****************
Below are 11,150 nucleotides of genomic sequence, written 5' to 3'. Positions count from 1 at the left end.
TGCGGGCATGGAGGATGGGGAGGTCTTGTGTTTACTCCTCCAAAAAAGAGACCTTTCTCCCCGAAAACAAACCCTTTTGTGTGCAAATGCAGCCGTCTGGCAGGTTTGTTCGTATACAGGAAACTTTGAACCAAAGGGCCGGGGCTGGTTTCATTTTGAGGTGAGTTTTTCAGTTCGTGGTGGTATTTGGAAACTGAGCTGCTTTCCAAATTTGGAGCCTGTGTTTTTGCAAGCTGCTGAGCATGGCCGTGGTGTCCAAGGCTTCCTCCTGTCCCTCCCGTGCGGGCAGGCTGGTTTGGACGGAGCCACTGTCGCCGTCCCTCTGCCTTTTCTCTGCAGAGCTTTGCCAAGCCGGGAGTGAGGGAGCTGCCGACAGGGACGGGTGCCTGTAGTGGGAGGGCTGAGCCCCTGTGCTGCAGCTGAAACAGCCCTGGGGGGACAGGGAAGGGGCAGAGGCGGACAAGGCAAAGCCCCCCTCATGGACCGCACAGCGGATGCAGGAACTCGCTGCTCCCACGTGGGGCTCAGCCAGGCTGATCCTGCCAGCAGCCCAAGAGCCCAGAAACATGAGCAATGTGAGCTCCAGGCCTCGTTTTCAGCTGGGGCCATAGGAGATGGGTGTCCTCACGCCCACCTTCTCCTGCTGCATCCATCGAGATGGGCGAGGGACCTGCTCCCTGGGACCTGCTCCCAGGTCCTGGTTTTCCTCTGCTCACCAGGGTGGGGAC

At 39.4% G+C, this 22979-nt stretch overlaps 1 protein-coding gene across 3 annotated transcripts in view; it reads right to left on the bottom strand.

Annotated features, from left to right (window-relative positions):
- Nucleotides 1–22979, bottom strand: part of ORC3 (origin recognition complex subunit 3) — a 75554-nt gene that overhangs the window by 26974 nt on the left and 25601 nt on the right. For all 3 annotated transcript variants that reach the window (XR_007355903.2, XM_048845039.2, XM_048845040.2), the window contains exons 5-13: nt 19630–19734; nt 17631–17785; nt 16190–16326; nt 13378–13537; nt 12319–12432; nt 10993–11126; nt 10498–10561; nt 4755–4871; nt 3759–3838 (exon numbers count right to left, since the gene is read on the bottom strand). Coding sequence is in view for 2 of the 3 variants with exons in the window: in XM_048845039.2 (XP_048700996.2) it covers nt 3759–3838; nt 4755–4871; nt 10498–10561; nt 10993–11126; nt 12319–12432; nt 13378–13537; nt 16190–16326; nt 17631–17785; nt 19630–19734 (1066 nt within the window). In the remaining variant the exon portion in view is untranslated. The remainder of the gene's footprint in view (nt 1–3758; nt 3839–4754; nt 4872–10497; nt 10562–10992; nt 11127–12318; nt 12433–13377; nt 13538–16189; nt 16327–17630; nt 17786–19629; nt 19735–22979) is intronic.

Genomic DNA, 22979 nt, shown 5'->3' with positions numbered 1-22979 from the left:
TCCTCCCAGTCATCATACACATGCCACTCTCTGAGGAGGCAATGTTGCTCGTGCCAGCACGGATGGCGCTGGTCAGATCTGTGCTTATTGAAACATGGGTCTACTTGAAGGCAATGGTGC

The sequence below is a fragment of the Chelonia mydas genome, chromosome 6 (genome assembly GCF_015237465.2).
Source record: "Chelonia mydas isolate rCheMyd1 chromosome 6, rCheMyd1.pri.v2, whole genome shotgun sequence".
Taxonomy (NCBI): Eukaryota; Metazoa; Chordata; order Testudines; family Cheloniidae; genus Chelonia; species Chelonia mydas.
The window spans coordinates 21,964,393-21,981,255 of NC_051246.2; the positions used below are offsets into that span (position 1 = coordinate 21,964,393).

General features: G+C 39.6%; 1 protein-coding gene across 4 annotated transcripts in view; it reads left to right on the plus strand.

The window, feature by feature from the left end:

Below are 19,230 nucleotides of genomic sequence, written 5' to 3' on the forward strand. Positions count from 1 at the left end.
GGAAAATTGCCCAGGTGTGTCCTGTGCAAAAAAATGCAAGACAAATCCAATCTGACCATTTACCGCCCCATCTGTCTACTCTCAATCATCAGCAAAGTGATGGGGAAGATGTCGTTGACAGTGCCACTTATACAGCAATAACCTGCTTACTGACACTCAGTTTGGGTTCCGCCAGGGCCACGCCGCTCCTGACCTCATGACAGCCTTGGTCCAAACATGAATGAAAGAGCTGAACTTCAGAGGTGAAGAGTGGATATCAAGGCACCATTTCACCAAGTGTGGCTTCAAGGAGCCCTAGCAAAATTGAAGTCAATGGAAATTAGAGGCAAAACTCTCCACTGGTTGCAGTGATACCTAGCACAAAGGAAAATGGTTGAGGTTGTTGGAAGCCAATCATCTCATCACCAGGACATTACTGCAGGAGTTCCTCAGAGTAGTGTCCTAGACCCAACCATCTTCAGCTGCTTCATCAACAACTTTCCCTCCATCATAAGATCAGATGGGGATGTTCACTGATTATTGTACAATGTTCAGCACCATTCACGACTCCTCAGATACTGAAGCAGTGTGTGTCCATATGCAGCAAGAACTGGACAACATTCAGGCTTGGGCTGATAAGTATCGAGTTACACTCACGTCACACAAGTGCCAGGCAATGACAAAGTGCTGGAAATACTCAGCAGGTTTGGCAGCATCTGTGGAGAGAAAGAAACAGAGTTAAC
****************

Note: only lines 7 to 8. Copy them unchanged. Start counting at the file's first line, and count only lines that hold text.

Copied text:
TCCTCCCAGTCATCATACACATGCCACTCTCTGAGGAGGCAATGTTGCTCGTGCCAGCACGGATGGCGCTGGTCAGATCTGTGCTTATTGAAACATGGGTCTACTTGAAGGCAATGGTGC

The sequence below is a fragment of the Chelonia mydas genome, chromosome 6 (genome assembly GCF_015237465.2).